(Shivani Soni and Viktoria Roy have helped to assemble the material, which formed basis for this Article).
In recent time’s post-Brexit, post-Farmer and amidst the haze of industrial strategy we have heard a lot about unlocking productivity gains in the built-environment sector. But do we understand what that means.
We live in an age where UK industry has identified and by its own admission accepted its inability to unlock productivity. Within each industrial revolution (except this one), wholesale economic growth and profitability has enjoyed accelerated increases due to efficiency savings due to technological advancement.
If the global construction market is worth $10trn and those such as Euler Hermes, expect 3.5% growth in construction this year why does construction hold the dubious honour of having the lowest productivity gains of any industry, according to McKinsey.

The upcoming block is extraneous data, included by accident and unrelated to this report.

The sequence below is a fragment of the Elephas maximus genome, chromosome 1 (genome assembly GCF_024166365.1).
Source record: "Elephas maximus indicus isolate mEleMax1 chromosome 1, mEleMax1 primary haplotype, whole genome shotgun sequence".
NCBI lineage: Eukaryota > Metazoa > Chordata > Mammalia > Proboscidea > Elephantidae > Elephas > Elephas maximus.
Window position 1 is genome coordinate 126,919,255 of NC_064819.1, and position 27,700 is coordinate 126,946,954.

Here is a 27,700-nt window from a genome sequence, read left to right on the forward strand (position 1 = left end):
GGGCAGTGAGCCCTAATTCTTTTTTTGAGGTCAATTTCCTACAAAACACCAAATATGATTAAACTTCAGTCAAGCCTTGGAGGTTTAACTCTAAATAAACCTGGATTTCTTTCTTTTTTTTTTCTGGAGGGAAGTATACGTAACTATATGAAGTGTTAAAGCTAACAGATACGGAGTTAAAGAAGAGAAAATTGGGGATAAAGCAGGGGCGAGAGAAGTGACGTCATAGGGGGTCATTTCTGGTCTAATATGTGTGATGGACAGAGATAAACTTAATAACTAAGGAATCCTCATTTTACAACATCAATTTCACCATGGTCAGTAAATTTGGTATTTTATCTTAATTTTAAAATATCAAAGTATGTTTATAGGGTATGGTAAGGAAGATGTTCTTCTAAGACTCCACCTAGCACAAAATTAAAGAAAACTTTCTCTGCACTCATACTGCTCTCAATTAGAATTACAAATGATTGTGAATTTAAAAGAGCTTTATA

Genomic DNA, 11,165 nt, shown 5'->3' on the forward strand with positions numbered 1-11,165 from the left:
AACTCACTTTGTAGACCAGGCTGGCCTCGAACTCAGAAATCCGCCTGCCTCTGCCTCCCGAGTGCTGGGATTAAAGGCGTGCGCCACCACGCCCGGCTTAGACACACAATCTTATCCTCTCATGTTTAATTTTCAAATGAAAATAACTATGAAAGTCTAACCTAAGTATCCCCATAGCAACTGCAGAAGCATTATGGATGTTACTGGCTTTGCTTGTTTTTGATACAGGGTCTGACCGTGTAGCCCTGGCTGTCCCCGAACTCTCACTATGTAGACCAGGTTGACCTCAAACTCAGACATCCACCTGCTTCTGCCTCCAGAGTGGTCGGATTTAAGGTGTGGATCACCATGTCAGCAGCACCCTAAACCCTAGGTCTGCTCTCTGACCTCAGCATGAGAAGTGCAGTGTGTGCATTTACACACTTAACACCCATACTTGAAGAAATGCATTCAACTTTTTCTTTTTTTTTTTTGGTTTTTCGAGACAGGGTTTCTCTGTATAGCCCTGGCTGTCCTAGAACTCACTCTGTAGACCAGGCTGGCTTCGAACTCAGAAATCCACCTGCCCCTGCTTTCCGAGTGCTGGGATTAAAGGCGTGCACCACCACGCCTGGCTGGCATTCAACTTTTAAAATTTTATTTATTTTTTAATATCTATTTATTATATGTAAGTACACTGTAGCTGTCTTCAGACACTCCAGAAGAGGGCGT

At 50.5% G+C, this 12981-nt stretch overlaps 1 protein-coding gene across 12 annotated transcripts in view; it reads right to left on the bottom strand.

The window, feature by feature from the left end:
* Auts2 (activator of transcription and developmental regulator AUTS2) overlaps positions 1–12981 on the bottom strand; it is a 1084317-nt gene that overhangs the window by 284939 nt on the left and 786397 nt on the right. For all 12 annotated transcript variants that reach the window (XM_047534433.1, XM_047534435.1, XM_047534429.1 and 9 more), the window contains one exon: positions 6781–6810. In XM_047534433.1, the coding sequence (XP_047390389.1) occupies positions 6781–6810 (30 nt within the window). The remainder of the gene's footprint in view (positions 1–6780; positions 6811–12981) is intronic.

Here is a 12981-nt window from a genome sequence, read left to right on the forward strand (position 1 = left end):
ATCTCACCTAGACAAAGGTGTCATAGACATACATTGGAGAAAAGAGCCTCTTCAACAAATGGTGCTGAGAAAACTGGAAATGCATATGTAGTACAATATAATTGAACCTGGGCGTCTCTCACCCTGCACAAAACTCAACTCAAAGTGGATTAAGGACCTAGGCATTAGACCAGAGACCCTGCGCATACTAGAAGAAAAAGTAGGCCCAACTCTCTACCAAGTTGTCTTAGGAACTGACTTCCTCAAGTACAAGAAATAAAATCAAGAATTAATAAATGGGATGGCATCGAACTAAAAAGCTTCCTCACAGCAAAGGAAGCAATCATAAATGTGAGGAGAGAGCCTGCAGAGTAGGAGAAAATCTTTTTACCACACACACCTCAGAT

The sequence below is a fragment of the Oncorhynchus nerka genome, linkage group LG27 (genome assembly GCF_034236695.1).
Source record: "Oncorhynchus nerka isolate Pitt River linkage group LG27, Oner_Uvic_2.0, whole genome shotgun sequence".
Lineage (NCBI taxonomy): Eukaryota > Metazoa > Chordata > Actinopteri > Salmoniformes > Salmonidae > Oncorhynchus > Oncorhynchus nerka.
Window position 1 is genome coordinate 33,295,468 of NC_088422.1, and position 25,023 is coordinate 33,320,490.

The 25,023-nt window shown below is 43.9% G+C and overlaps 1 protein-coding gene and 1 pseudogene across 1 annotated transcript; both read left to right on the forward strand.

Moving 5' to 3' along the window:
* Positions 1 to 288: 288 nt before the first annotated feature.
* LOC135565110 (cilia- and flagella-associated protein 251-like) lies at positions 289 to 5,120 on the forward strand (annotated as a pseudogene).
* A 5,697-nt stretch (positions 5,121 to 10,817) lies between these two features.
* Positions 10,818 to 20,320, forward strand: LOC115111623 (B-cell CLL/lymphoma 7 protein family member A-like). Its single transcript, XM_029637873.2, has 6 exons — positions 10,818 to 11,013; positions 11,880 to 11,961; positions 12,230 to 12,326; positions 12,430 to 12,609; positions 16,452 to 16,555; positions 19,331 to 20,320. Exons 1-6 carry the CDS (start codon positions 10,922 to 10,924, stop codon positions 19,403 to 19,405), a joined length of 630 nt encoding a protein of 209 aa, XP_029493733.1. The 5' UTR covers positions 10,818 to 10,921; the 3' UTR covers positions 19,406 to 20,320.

Time & Money - A survey of British architects admitted that 60% of their buildings were late. Oxford University stated that 90% of the world’s infrastructure projects are either late or over-budget.
Prices - materials prices have apparently not risen.
Compliance - We often blame the cost burden of compliance for hampering productivity, but taking the US as an example, only one-eighth of productivity lost since 1987 is due to compliance.
Labour productivity - In all other industrial revolutions technology has replaced labour, but in construction the level of labour required intensifies – this may be partially due to the insatiable appetite of emerging markets coupled with the globalised economy driving use of impoverished labour as a cheaper alternative to investment in technology, but this should not account for the lack of a reduction in human capital consumption by more mature markets.
In the past 20 years the global average for the value-added per hour has inched up by 1% a year, about one-quarter the rate of growth in manufacturing. Germany and Japan have seen no productivity growth. France and Italy have seen falls in productivity by one-sixth and in the US productivity in construction has plunged by half since the late 1960s.